The distinguished scientists who have given name to our auditoriums
Nikolai N. Anitschkow (1956-2016)
In 1913, experimental pathologist Dr. Nikolai N. Anitschkow showed that simply feeding to rabbits purified cholesterol dissolved in sunflower oil induced vascular lesions closely resembling those of human atherosclerosis, both grossly and microscopically. Controls fed with only the sunflower oil showed no lesions. It is fair to say that this paper marked the beginning of the modern era of atherosclerosis research.
However, the landmark studies by Dr. Anitschkow were largely rejected at the time. An important reason for this was that the findings were inconsistent with the prevailing view of atherosclerosis. It was generally accepted to be an inevitable accompaniment of aging (the “senescence hypothesis”). If the full significance of his findings had been appreciated at the time, we might have saved more than 30 years in the long struggle to settle the cholesterol controversy.
In honour of Dr. Nikolai N. Anitschkow, the “Anitschkow Prize in Atherosclerosis Research” awarded annually by the EAS recognizes outstanding research in the field of atherosclerosis and linked metabolic disturbances.
Willem Erkelens (Brussels 0.4/Paris 0.5)
In 1975 Willem Erkelens finished his thesis with the title “influence of alcohol and carbohydrates on hypertriglyceridaemia”, followed by a post-doc period in Seattle, where he closely collaborated with John Brunzell and Ed Bierman to further study lipoprotein metabolism. Back in the Netherlands his research focused on the role of CETP in human lipoprotein homeostasis, but he also started the collection of families with familial combined hyperlipidemia to elucidate the corporate genetic background involved in the pathobiology of the disease. Besides his scientific achievements, he chaired the department of Internal Medicine at the University Medical center Utrecht for many years, where he was an inspiration and a role model for young internists in training. In 1998 he hosted the EAS congress with a memorable congress diner in the train traveling through the Netherlands.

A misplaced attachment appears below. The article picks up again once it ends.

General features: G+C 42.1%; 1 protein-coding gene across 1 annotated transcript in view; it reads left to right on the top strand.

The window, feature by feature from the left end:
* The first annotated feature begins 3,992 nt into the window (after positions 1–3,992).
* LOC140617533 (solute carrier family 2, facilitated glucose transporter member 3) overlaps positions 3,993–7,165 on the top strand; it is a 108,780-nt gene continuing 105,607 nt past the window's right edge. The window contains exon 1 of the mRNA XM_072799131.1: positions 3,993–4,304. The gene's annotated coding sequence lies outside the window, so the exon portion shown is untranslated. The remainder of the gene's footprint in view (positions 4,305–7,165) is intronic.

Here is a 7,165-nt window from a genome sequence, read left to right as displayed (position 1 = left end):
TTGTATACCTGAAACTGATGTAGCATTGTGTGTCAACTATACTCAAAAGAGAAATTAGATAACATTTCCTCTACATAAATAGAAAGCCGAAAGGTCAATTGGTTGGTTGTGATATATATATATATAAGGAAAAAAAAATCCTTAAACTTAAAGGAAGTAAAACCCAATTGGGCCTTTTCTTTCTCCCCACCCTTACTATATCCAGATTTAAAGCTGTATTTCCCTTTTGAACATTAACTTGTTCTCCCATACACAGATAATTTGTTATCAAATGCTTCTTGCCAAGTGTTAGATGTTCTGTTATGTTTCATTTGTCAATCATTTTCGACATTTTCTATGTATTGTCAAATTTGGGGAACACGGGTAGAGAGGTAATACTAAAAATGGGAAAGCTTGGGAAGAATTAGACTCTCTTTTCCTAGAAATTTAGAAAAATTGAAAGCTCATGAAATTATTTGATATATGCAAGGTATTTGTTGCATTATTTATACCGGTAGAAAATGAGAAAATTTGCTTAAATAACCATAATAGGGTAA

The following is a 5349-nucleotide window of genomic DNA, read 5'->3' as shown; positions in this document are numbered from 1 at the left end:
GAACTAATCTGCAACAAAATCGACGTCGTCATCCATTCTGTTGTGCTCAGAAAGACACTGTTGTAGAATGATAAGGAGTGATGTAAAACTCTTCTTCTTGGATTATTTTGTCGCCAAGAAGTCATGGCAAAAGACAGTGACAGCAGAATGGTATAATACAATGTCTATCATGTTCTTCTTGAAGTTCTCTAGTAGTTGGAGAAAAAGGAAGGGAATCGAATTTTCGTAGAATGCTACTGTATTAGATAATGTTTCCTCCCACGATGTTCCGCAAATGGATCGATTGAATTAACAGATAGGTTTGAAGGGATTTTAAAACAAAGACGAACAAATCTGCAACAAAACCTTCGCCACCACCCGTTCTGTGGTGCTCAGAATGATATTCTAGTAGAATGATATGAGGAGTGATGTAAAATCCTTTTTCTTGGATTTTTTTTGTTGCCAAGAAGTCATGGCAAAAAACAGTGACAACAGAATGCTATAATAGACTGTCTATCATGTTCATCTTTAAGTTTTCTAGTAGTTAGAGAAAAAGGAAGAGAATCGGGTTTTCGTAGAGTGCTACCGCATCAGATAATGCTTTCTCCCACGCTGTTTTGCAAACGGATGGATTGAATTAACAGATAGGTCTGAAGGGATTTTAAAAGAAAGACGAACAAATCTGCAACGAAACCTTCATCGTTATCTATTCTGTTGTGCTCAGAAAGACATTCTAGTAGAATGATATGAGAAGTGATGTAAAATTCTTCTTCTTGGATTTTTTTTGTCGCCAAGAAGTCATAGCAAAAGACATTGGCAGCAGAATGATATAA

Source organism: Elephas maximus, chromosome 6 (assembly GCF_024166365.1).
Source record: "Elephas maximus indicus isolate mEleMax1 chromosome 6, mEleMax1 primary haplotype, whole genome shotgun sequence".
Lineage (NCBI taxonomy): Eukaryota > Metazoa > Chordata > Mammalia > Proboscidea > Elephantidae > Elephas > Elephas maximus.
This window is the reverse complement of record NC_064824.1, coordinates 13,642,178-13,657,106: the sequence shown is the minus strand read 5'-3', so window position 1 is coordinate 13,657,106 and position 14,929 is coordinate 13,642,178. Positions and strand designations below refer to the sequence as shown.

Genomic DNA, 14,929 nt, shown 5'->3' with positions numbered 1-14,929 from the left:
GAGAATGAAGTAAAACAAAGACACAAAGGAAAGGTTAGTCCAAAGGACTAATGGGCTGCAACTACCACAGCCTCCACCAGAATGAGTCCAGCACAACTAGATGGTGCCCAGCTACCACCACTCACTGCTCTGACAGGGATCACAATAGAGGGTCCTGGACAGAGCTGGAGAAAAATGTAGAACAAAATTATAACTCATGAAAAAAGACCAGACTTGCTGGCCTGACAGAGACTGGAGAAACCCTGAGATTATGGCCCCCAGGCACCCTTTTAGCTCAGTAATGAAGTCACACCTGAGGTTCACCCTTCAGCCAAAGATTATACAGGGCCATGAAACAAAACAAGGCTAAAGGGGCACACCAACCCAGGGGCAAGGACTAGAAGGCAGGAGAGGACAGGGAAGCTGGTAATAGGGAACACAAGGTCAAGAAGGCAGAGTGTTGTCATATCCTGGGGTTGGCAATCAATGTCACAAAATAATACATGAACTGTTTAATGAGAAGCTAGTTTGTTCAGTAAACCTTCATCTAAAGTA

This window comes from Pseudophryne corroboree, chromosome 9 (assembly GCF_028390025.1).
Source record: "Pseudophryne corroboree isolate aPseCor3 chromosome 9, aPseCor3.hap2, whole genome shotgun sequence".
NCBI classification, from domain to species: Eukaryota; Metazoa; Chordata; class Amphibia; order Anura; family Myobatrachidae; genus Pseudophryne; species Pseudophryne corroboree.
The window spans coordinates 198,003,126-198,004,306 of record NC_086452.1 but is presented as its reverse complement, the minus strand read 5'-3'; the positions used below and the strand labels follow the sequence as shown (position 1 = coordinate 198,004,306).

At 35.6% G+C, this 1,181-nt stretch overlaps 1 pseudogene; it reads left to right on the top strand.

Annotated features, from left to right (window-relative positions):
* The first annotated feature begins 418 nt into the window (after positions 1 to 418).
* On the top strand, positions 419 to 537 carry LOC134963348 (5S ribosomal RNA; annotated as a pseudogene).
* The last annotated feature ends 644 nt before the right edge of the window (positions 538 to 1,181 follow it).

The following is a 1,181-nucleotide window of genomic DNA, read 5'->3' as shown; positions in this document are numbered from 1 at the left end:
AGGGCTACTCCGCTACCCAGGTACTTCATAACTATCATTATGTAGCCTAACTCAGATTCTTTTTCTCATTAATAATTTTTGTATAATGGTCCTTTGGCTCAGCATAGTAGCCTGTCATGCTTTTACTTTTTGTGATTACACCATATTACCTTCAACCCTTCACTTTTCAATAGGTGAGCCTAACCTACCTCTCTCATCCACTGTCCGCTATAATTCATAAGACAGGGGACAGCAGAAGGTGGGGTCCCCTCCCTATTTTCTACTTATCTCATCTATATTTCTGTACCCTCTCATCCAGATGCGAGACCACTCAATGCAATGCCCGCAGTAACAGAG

Marten Hofker (Auditorium 2)
Marten Hofker was particularly known for his seminal work in dissecting molecular and genetic mechanisms underlying cardiometabolic diseases. He studied Biology at Leiden University, and early on in his career recognized the huge potential of Molecular Biology and Genetics for cardiovascular research. After his PhD on genetic markers for inherited diseases and a postdoctoral fellowship in Toronto, he returned to Leiden university in 1989 to bridge genetics, lipid metabolism, and cardiovascular research. With his great sense for innovation, he was the first to deploy transgenic technologies to study lipid metabolism in mice, generated amongst others the apolipoprotein-E3Leiden mice, carrying a dominant negative mutation that conferred familial dyslipidemia. This transgenic still is one of the most widely used mouse models for this disease. In 2000 Marten Hofker continued his career at the University of Maastricht (2000-2007), heading a large research group on inflammatory processes in atherosclerosis, obesity, and fatty liver disease, a systems biology vision, that again was well ahead of his time. In 2007, Marten Hofker was recruited by the Groningen University to lead a highly productive Molecular Genetics group studying metabolic syndrome, with several breakthrough papers in high-ranking journals.
Next to being a visionary and outspoken scientists, Marten was may be even more renown for his networking qualities, as witness the numerous Dutch and European coordinated networks he was leading or part of, including the European Lipoprotein Club, where he was president for 5 years.
Jacqueline CM Witteman (Colorado 2.1)
Jacqueline Witteman is very well known for her role in the Rotterdam study, the largest population-based cohort in the Netherlands, and generation R cohort. This provided a great opportunity for clinical research. As an epidemiologist, she was interested to elucidate the role of genetics in coronary heart disease. But she also worked on improvement of visualization techniques for atherosclerotic plaque area. Her contribution to the discovery of the genetic landscape for coronary heart disease was crucial as reflected by the large number of publications in several renown journals, including Nature.